NEW COUNTRIES IN
Latin Ameria scholar says new nations could emerge in the Americas
by Eric Green
The creation of new countries in the Americas
could occur in the near future as the result of globalization, which
has energized a "secessionist impulse" that knows no geographical
boundaries, says Juan Enriquez, a former Mexican government official
who is now a researcher at Harvard University's David Rockefeller
Center for Latin American studies.
Enriquez explains in his article, entitled "Too Many Flags," that the more globalized the world becomes, the less traumatic it is for nationalists to split from their states. Using the Canadian province of Quebec as an example, he said that globalization implies that borders become more porous to goods, ideas, capital, and people.
"If it is just as easy for Quebec to trade north-south, as it is east-west, Canada's market[s], not to mention its laws and rules, are no longer essential to the province's survival," Enriquez said. "In fact, small countries and national groups hoping to avoid domination by larger neighbors sometimes find open borders their best ally."
Enriquez, who was a Mexican government peace negotiator in Chiapas in the mid-1990s, said that so far, the Western Hemisphere is the one segment of the world that has seemed immune from secessionist impulses. Although the Caribbean Basin has continued generating microstates, he said, the last new border to emerge in the Americas was Panama in 1903 and before that El Salvador in 1841. With the exception of Quebec, "questioning flags, borders, and anthems typically does not form part of the discourse of even the most radical leaders in the hemisphere."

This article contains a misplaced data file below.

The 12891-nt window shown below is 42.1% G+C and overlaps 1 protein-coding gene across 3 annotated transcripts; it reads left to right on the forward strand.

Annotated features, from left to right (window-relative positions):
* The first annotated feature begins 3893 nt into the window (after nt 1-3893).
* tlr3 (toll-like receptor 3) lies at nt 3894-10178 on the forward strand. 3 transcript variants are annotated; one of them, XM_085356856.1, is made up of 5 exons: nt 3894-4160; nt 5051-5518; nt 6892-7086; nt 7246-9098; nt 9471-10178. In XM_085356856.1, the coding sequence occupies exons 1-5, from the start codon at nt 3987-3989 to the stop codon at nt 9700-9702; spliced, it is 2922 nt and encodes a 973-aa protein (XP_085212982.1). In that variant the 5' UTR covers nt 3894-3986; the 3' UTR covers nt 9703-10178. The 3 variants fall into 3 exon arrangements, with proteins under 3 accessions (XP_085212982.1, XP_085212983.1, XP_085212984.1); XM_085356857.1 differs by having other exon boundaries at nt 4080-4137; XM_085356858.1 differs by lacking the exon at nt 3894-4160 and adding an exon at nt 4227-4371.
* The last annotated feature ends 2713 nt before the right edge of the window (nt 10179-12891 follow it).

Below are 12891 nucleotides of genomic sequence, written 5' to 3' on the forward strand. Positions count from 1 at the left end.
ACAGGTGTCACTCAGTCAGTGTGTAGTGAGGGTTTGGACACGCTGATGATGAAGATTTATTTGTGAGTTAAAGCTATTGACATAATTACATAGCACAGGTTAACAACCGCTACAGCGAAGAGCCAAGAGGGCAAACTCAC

Despite that, Enriquez said, boundaries within
the hemisphere are neither as simple nor as stable as they appear.
The U.S.-Mexico land border, he said, changed as recently as 1963,
and the current maritime border between the two countries was only
approved by Congress in 1997. Newfoundland "reluctantly"
left the United Kingdom to join Canada in 1949. Part of France's
border, represented by St. Pierre and Miquelon, lies less than 15
miles off the Canadian coast. Quebec may separate, "perhaps
leading to the dissolution of Canada."
This development, he said, has coincided with
the end of import substitution, industrialization and the opening
of borders. Countries and regions now depend on global, not local,
Within Latin America, Enriquez writes, "many voices" are questioning the status quo, including Mapuches in Chile, Mayans throughout Chiapas and Central America, and descendants of the Incas in Peru and Ecuador. In addition, he said, protests and demands for autonomy are growing in the Guatemalan highlands as well as among Brazil's landless. Politicians in northern Mexico and Sao Paulo, Brazil, are increasingly vocal in their demands for local autonomy and fiscal control. Enriquez said.
Each group is asking, he said, "what
benefits it gets from belonging to a state that does not deliver
what it promises. None of these movements begins or matures by advocating
the splitting of the country or the rejection of flag and anthem.
But redressing old grievances or contemporary needs, if mishandled,
can eventually lead to escalating demands for autonomy and even